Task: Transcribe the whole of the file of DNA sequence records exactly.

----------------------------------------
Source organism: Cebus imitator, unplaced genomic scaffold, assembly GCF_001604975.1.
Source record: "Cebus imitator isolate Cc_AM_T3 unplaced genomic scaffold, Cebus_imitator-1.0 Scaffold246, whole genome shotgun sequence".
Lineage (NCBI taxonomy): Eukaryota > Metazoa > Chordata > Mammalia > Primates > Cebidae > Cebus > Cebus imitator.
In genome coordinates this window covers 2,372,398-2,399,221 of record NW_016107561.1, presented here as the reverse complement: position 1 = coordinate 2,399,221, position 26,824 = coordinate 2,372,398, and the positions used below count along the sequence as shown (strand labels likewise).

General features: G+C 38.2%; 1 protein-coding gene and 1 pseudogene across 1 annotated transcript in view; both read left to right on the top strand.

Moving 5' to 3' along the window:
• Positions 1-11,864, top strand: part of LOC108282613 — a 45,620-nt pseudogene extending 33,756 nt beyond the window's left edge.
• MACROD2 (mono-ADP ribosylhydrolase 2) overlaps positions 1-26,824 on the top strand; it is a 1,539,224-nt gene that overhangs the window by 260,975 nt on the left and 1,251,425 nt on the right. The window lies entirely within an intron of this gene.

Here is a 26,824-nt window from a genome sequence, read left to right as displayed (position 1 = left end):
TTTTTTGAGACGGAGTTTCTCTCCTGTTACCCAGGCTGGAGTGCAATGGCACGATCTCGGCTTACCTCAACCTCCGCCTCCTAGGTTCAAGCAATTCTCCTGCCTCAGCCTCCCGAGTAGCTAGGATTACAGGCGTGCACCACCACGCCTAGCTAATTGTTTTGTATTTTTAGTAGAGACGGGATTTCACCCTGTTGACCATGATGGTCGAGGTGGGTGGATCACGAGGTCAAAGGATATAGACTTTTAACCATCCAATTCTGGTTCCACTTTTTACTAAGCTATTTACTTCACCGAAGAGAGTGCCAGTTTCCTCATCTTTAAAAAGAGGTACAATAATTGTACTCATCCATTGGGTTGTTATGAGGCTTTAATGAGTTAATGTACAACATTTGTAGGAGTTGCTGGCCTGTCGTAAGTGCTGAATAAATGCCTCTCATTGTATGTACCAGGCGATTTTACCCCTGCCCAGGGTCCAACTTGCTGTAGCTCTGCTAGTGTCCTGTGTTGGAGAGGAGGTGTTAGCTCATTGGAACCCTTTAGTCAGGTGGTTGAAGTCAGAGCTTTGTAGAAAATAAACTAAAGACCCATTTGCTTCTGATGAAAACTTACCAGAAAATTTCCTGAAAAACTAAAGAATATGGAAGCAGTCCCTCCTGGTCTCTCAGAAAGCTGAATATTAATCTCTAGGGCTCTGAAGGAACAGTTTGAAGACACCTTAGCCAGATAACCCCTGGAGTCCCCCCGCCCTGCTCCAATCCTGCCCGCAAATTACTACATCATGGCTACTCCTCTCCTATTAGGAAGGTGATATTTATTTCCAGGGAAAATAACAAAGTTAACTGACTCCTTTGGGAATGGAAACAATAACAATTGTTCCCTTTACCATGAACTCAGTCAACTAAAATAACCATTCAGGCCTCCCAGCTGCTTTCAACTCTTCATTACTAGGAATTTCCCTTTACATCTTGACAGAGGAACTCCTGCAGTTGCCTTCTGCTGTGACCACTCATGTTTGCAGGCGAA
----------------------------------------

Source organism: Cebus imitator, unplaced genomic scaffold, assembly GCF_001604975.1.
Source record: "Cebus imitator isolate Cc_AM_T3 unplaced genomic scaffold, Cebus_imitator-1.0 Scaffold246, whole genome shotgun sequence".
Lineage (NCBI taxonomy): Eukaryota > Metazoa > Chordata > Mammalia > Primates > Cebidae > Cebus > Cebus imitator.
In genome coordinates this window covers 2,372,398-2,399,221 of record NW_016107561.1, presented here as the reverse complement: position 1 = coordinate 2,399,221, position 26,824 = coordinate 2,372,398, and the positions used below count along the sequence as shown (strand labels likewise).

General features: G+C 38.2%; 1 protein-coding gene and 1 pseudogene across 1 annotated transcript in view; both read left to right on the top strand.

Moving 5' to 3' along the window:
• Positions 1-11,864, top strand: part of LOC108282613 — a 45,620-nt pseudogene extending 33,756 nt beyond the window's left edge.
• MACROD2 (mono-ADP ribosylhydrolase 2) overlaps positions 1-26,824 on the top strand; it is a 1,539,224-nt gene that overhangs the window by 260,975 nt on the left and 1,251,425 nt on the right. The window lies entirely within an intron of this gene.

Here is a 26,824-nt window from a genome sequence, read left to right as displayed (position 1 = left end):
TTTTTTGAGACGGAGTTTCTCTCCTGTTACCCAGGCTGGAGTGCAATGGCACGATCTCGGCTTACCTCAACCTCCGCCTCCTAGGTTCAAGCAATTCTCCTGCCTCAGCCTCCCGAGTAGCTAGGATTACAGGCGTGCACCACCACGCCTAGCTAATTGTTTTGTATTTTTAGTAGAGACGGGATTTCACCCTGTTGACCATGATGGTCGAGGTGGGTGGATCACGAGGTCAAAGGATATAGACTTTTAACCATCCAATTCTGGTTCCACTTTTTACTAAGCTATTTACTTCACCGAAGAGAGTGCCAGTTTCCTCATCTTTAAAAAGAGGTACAATAATTGTACTCATCCATTGGGTTGTTATGAGGCTTTAATGAGTTAATGTACAACATTTGTAGGAGTTGCTGGCCTGTCGTAAGTGCTGAATAAATGCCTCTCATTGTATGTACCAGGCGATTTTACCCCTGCCCAGGGTCCAACTTGCTGTAGCTCTGCTAGTGTCCTGTGTTGGAGAGGAGGTGTTAGCTCATTGGAACCCTTTAGTCAGGTGGTTGAAGTCAGAGCTTTGTAGAAAATAAACTAAAGACCCATTTGCTTCTGATGAAAACTTACCAGAAAATTTCCTGAAAAACTAAAGAATATGGAAGCAGTCCCTCCTGGTCTCTCAGAAAGCTGAATATTAATCTCTAGGGCTCTGAAGGAACAGTTTGAAGACACCTTAGCCAGATAACCCCTGGAGTCCCCCCGCCCTGCTCCAATCCTGCCCGCAAATTACTACATCATGGCTACTCCTCTCCTATTAGGAAGGTGATATTTATTTCCAGGGAAAATAACAAAGTTAACTGACTCCTTTGGGAATGGAAACAATAACAATTGTTCCCTTTACCATGAACTCAGTCAACTAAAATAACCATTCAGGCCTCCCAGCTGCTTTCAACTCTTCATTACTAGGAATTTCCCTTTACATCTTGACAGAGGAACTCCTGCAGTTGCCTTCTGCTGTGACCACTCATGTTTGCAGGCGAA